We discussed an idea for starting a group coaching practice in my last episode Let’s Talk About Cannabis Health Coaching, So today, I wanted to unpack the pros and cons because there are many benefits & drawbacks to both. Now, there is no right or wrong way to go about it necessarily. Both business models are great because they offer a fast way to monetize what you know, but if you don’t go into it with your eyes wide open, there are pitfalls that can (and will) inevitably cause you to struggle. Here are six things to think about before you go all-in on your coaching idea.
If you want to make more money, one of the best things to do is to start a group coaching program. It’s much easier to scale because you can do group coaching using technology that will deliver the information without you having to be there at a specific time every single day. Anytime you can cut out your physical presence from part of the work, you will experience more business growth.
Now, a drawback to the group coaching model is that you can't take an individual into account the same way as you could with 1:1 coaching. Instead, in group coaching programs there is a set process in place that doesn’t change based on the individual. It’s usually a program that guides the client through a self-study phase and self-work phase to achieve the desired results. But there are some ways to tweak this depending on your product.
For example, in my group coaching membership Elevated Entrepreneur I offer a monthly package that helps cannabis advocates plan their business from start to finish with monthly strategy sessions. But I also have an option to pay in full rather than by the month and this gives them instant access to the full program as a self-guided course. So they can skip over modules and sort of customizing their trajectory if they want.
Another thing I see some group coaches do is creating a quiz of some sort that helps new clients create a custom roadmap. This is particularly helpful if you offer all of your content in one joint bundle. So let's say you offer 20 classes altogether and your clients pay a monthly fee to access the material. Rather than leaving them up to their own devices to wander aimlessly through your content, you would create a quiz to determine what their objectives are and what they already know. The quiz would then auto populate a customized lesson plan that walks the client through exactly which classes to take in which order.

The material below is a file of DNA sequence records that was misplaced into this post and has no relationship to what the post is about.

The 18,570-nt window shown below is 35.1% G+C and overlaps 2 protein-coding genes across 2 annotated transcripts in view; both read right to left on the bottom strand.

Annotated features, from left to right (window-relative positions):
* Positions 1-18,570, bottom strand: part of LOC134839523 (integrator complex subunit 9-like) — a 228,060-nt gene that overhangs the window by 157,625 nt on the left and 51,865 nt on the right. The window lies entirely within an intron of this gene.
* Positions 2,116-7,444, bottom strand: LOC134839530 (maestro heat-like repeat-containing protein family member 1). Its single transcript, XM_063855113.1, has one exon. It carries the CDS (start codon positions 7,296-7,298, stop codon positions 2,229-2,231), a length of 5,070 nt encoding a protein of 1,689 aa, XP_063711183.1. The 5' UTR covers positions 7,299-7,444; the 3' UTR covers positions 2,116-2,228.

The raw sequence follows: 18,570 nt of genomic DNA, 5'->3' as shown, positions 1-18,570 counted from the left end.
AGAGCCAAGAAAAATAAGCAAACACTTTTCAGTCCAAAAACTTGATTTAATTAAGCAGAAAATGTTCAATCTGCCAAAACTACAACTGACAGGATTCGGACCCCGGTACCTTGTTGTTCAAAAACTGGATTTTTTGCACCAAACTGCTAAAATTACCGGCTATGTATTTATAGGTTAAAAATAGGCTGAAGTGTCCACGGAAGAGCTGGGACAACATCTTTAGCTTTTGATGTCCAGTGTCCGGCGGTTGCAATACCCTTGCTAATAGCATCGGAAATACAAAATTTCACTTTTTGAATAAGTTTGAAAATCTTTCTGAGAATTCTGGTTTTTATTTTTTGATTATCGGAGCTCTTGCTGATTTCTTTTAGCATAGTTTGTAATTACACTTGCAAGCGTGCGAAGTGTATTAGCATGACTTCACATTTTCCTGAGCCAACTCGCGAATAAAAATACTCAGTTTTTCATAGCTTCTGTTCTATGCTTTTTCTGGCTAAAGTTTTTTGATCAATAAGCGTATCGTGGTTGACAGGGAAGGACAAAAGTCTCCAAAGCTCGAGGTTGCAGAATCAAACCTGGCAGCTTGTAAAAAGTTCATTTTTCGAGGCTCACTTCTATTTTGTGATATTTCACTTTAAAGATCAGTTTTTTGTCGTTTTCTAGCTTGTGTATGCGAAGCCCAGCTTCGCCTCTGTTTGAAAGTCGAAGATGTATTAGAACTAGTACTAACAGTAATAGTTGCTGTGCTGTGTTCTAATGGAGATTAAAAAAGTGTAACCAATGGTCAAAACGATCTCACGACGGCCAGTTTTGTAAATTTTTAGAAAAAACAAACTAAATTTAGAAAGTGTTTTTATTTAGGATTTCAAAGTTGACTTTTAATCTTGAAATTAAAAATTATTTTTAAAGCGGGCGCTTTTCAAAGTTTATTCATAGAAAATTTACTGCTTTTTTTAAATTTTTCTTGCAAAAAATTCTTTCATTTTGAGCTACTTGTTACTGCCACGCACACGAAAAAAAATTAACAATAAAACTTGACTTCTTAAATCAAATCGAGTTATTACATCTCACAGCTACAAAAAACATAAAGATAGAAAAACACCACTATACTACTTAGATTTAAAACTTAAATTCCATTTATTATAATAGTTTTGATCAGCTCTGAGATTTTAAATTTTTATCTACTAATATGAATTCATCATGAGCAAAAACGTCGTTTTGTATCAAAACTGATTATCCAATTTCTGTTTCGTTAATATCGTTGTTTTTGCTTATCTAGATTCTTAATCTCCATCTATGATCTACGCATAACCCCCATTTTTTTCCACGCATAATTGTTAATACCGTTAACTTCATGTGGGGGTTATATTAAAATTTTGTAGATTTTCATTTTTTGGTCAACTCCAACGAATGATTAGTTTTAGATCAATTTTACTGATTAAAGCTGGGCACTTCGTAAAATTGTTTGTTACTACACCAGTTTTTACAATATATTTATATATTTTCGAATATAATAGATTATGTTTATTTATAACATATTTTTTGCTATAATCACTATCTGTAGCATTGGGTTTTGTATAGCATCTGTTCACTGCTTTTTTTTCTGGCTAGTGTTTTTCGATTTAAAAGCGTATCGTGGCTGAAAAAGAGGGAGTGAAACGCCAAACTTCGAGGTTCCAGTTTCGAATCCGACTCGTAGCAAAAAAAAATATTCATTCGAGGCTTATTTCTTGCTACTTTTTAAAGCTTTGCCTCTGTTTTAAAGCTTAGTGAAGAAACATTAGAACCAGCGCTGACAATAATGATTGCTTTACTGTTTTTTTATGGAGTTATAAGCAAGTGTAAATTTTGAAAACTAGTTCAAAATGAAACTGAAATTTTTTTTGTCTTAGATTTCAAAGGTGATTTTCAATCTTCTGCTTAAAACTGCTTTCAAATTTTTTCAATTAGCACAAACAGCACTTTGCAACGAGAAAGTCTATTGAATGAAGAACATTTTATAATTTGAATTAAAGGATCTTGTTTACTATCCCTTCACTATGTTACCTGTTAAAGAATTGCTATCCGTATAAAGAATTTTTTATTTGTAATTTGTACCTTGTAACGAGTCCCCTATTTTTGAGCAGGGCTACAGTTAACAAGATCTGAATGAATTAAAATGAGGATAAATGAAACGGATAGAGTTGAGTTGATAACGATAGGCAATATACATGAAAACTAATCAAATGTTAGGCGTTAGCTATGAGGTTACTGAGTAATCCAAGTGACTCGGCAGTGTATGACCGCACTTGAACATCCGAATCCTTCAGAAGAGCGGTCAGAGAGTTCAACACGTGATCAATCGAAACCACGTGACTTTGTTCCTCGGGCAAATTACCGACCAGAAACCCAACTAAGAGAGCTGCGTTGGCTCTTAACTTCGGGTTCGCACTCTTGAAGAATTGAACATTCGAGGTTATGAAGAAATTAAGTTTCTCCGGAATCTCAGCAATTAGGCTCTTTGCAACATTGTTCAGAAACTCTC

One thing that is great about group coaching is that it can prepare the individual for the work involved with one-on-one coaching. Because group coaching cannot offer the same accountability as one-on-one coaching, many people who have success in a group coaching capacity want to move on to more success with one-on-one coaching offers. So this is an opportunity to create a much higher ticket one-on-one package. This is great because you’re getting paid what your worth for your time but it also gets them prepared for future assignments. So it’s like a mini audition for your clients. It gives them the chance to see if you’re a good fit and it gives you the chance to catch them up to where they need to be in order to work with you. You can also get an idea of how dedicated they are. This is especially true if you’re using a product host like Kajabi.Com that allows you to pull student success reports. If it's clear that the client logs in regularly and is making great headway through the material you know that they are motivated enough to tackle larger and more complex assignments.